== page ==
Supersonic Freefall Record

Felix Baumgartner Successfully Lands After Highest Freefall from Edge of Space

ScienceDaily (Oct. 14, 2012) — Austria’s Felix Baumgartner earned his place in the history books on Sunday (Oct. 14, 2012) after overcoming concerns with the power for his visor heater that impaired his vision and nearly jeopardized the mission. Baumgartner reached an estimated speed of 1,342.8 km/h (Mach 1.24) jumping from the stratosphere, which when certified will make him the first man to break the speed of sound in freefall and set several other records* while delivering valuable data for future space exploration.

After flying to an altitude of 39,045 meters (128,100 feet) in a helium-filled balloon, Felix Baumgartner completed Sunday morning a record breaking jump for the ages from the edge of space, exactly 65 years after Chuck Yeager first broke the sound barrier flying in an experimental rocket-powered airplane.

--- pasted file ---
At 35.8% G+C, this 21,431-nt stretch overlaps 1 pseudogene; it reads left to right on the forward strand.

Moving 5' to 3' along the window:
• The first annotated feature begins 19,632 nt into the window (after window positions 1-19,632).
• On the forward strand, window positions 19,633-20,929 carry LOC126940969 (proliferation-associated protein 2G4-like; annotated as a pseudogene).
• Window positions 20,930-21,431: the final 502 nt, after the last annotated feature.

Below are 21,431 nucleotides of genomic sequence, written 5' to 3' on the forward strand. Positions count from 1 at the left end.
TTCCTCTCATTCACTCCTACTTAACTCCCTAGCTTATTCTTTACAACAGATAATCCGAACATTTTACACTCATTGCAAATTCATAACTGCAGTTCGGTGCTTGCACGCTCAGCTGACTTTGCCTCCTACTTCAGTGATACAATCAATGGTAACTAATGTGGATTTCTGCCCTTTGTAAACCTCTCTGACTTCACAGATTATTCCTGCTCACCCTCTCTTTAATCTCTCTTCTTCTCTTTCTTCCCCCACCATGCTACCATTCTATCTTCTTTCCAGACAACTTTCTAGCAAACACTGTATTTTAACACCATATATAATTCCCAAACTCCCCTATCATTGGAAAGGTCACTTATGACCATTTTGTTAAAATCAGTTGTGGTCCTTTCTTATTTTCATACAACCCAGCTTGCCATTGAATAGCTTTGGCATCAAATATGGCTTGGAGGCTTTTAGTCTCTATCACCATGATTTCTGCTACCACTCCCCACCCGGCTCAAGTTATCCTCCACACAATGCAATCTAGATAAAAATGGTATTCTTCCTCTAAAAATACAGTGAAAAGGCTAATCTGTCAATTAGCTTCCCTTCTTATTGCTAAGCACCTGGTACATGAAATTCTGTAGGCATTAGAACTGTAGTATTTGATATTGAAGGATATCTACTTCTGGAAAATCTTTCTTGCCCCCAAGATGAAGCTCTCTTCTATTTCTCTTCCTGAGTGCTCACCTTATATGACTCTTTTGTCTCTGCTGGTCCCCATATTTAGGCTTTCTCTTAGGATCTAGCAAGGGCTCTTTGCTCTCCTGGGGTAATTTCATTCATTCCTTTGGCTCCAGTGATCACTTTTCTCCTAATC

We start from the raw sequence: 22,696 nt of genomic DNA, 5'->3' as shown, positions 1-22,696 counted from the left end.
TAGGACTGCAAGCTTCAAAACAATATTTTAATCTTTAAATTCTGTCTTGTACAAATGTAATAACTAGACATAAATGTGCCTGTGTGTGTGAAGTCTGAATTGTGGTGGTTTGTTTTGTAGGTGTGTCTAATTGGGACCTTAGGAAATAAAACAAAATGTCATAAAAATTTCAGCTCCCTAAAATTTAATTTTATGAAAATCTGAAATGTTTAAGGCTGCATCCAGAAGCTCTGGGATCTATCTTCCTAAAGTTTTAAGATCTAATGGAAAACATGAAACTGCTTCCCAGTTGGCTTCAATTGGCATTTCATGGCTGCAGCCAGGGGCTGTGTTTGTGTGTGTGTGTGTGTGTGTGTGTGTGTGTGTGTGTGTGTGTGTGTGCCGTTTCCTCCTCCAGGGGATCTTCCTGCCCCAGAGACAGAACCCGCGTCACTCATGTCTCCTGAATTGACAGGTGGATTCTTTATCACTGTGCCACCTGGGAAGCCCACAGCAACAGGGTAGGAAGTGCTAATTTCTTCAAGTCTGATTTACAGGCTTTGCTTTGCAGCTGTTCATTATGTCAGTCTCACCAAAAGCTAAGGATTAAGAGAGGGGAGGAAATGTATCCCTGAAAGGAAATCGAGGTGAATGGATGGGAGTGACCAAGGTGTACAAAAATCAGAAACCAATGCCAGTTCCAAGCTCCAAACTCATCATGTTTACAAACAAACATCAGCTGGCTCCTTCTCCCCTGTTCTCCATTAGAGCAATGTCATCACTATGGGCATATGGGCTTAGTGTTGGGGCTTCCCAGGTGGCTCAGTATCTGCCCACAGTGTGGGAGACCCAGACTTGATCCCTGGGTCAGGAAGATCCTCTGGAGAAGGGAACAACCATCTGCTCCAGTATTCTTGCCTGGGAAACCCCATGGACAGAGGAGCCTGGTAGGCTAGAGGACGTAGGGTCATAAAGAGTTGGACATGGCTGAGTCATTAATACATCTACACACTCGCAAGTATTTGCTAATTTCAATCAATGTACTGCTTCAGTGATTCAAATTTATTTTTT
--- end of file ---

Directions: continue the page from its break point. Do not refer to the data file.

For the balance of the story go to:

www.sciencedaily.com/releases/2012/10/121014170655.htm

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